Background and Objectives. The aim of this study was to determine if anesthetic technique influences the degree of acute formalin-induced pain in mice.
Methods. Mice were randomized to receive either combined spinal/general anesthesia or general anesthesia prior to a subcutaneous injection of formalin in a hindpaw. The mice in the combined spinal/general anesthesia group received halothane anesthesia and subarachnoid lidocaine. The mice in the general anesthesia group received halothane anesthesia only. After the mice recovered from anesthesia, paw-licking behavior was recorded for 1 hour. A statistical comparison was made using analysis of variance and the Kolmogorov-Smirnov test.
Results. The mice in the combined spinal/general anesthesia group (n = 20) had a significantly shorter time to first paw lick (mean ± SD) after formalin injection compared to the mice in the general anesthesia group (n = 20) (16.1 ± 4.5 vs. 22.1 ± 6.3 min, P = .002). No difference was observed in the number of paw licks in the mice receiving either combined spinal/general anesthesia or general anesthesia (40 ± 15 vs. 44 ± 18, P = .47). No difference was observed in the duration of paw licking in either group (231 ± 76 vs. 237 ± 124 s, P = .84).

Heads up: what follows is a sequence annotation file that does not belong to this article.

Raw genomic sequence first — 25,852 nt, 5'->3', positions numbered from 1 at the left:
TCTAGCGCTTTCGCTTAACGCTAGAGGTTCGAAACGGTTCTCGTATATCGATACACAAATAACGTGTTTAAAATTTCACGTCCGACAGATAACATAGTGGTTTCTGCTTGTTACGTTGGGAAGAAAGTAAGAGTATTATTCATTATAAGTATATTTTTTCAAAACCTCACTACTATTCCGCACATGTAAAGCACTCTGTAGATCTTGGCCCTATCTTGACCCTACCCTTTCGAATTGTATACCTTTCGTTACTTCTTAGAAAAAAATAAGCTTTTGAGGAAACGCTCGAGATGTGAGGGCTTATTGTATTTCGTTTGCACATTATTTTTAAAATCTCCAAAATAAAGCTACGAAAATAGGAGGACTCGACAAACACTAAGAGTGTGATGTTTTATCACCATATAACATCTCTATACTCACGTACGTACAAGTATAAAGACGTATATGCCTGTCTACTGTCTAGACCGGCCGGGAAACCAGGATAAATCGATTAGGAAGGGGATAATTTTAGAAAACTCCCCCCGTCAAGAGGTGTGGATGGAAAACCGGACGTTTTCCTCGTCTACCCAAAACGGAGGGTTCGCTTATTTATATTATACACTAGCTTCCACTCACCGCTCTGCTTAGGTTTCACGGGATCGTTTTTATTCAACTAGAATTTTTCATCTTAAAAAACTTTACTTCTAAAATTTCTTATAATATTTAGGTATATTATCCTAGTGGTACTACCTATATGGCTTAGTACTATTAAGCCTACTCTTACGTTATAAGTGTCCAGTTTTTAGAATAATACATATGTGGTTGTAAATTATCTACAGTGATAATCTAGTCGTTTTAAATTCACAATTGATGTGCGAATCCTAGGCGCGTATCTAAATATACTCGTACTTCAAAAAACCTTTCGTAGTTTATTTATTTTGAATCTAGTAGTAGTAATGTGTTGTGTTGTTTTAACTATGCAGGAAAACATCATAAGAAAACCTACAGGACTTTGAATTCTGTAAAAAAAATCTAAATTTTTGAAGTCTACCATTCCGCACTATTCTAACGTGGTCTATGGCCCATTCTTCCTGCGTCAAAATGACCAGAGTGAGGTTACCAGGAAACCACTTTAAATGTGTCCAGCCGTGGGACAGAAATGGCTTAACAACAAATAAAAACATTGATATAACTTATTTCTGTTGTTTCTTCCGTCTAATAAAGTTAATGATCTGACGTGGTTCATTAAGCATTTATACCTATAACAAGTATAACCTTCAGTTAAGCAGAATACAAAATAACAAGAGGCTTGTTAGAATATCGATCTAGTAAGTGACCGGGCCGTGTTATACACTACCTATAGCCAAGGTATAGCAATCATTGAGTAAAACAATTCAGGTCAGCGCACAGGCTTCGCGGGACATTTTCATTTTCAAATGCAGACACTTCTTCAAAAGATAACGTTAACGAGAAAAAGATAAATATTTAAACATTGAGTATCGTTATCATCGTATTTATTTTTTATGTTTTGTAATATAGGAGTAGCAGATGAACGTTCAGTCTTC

Conclusions. The administration of a pre-emptive subarachnoid lidocaine block in the combined spinal/general anesthesia group did not reduce the degree of formalin-induced paw-licking behavior. Combined spinal/general anesthesia did not decrease acute formalin-induced pain in mice.
- pre-emptive analgesia
- formalin-induced pain
- spinal anesthesia
- regional anesthesia
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Presented in part at the 1993 Meeting of the International Anesthesia Research Society in San Diego, California.
This work was done at the Animal Laboratory Facility, Department of Anesthesiology, University of South Florida College of Medicine, Tampa, Florida.